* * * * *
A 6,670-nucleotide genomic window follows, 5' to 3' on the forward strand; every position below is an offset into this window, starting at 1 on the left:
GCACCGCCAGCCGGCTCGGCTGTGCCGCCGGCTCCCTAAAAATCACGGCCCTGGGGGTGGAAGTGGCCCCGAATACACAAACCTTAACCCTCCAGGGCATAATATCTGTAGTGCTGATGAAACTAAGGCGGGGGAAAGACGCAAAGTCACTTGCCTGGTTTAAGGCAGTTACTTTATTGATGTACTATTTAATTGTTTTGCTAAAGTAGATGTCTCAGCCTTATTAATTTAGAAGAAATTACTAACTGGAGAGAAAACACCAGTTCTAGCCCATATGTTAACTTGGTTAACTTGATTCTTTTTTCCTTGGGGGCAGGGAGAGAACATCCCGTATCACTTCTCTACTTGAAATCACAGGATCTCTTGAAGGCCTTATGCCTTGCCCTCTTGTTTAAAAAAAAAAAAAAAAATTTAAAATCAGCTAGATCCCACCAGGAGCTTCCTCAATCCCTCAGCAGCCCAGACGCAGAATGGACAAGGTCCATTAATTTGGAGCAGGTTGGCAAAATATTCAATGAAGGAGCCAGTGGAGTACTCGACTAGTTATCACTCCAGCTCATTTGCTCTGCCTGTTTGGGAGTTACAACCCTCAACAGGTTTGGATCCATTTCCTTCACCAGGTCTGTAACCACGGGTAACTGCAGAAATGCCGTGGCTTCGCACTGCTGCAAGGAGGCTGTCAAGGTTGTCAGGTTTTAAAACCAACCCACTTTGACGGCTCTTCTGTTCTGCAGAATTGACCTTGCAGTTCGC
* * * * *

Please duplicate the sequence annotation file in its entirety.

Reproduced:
A 6,670-nucleotide genomic window follows, 5' to 3' on the forward strand; every position below is an offset into this window, starting at 1 on the left:
GCACCGCCAGCCGGCTCGGCTGTGCCGCCGGCTCCCTAAAAATCACGGCCCTGGGGGTGGAAGTGGCCCCGAATACACAAACCTTAACCCTCCAGGGCATAATATCTGTAGTGCTGATGAAACTAAGGCGGGGGAAAGACGCAAAGTCACTTGCCTGGTTTAAGGCAGTTACTTTATTGATGTACTATTTAATTGTTTTGCTAAAGTAGATGTCTCAGCCTTATTAATTTAGAAGAAATTACTAACTGGAGAGAAAACACCAGTTCTAGCCCATATGTTAACTTGGTTAACTTGATTCTTTTTTCCTTGGGGGCAGGGAGAGAACATCCCGTATCACTTCTCTACTTGAAATCACAGGATCTCTTGAAGGCCTTATGCCTTGCCCTCTTGTTTAAAAAAAAAAAAAAAAATTTAAAATCAGCTAGATCCCACCAGGAGCTTCCTCAATCCCTCAGCAGCCCAGACGCAGAATGGACAAGGTCCATTAATTTGGAGCAGGTTGGCAAAATATTCAATGAAGGAGCCAGTGGAGTACTCGACTAGTTATCACTCCAGCTCATTTGCTCTGCCTGTTTGGGAGTTACAACCCTCAACAGGTTTGGATCCATTTCCTTCACCAGGTCTGTAACCACGGGTAACTGCAGAAATGCCGTGGCTTCGCACTGCTGCAAGGAGGCTGTCAAGGTTGTCAGGTTTTAAAACCAACCCACTTTGACGGCTCTTCTGTTCTGCAGAATTGACCTTGCAGTTCGC